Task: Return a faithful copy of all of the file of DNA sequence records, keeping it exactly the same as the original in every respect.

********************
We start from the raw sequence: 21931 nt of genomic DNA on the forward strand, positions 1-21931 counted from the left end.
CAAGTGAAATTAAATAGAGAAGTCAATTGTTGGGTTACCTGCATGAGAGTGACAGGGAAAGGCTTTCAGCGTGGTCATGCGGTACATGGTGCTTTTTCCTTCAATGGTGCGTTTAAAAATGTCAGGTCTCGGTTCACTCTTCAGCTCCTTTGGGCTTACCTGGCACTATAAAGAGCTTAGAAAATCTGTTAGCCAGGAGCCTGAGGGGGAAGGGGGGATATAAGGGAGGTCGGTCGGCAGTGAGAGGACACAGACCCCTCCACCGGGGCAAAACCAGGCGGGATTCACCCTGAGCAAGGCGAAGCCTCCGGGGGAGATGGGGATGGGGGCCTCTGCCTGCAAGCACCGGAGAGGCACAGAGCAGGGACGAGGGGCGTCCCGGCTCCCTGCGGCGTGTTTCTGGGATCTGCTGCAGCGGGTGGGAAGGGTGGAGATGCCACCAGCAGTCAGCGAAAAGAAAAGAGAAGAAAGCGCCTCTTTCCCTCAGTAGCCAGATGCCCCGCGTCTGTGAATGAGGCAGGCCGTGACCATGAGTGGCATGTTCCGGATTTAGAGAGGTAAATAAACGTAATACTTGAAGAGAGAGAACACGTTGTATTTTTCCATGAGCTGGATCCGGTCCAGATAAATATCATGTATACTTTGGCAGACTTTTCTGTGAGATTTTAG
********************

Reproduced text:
We start from the raw sequence: 21931 nt of genomic DNA on the forward strand, positions 1-21931 counted from the left end.
CAAGTGAAATTAAATAGAGAAGTCAATTGTTGGGTTACCTGCATGAGAGTGACAGGGAAAGGCTTTCAGCGTGGTCATGCGGTACATGGTGCTTTTTCCTTCAATGGTGCGTTTAAAAATGTCAGGTCTCGGTTCACTCTTCAGCTCCTTTGGGCTTACCTGGCACTATAAAGAGCTTAGAAAATCTGTTAGCCAGGAGCCTGAGGGGGAAGGGGGGATATAAGGGAGGTCGGTCGGCAGTGAGAGGACACAGACCCCTCCACCGGGGCAAAACCAGGCGGGATTCACCCTGAGCAAGGCGAAGCCTCCGGGGGAGATGGGGATGGGGGCCTCTGCCTGCAAGCACCGGAGAGGCACAGAGCAGGGACGAGGGGCGTCCCGGCTCCCTGCGGCGTGTTTCTGGGATCTGCTGCAGCGGGTGGGAAGGGTGGAGATGCCACCAGCAGTCAGCGAAAAGAAAAGAGAAGAAAGCGCCTCTTTCCCTCAGTAGCCAGATGCCCCGCGTCTGTGAATGAGGCAGGCCGTGACCATGAGTGGCATGTTCCGGATTTAGAGAGGTAAATAAACGTAATACTTGAAGAGAGAGAACACGTTGTATTTTTCCATGAGCTGGATCCGGTCCAGATAAATATCATGTATACTTTGGCAGACTTTTCTGTGAGATTTTAG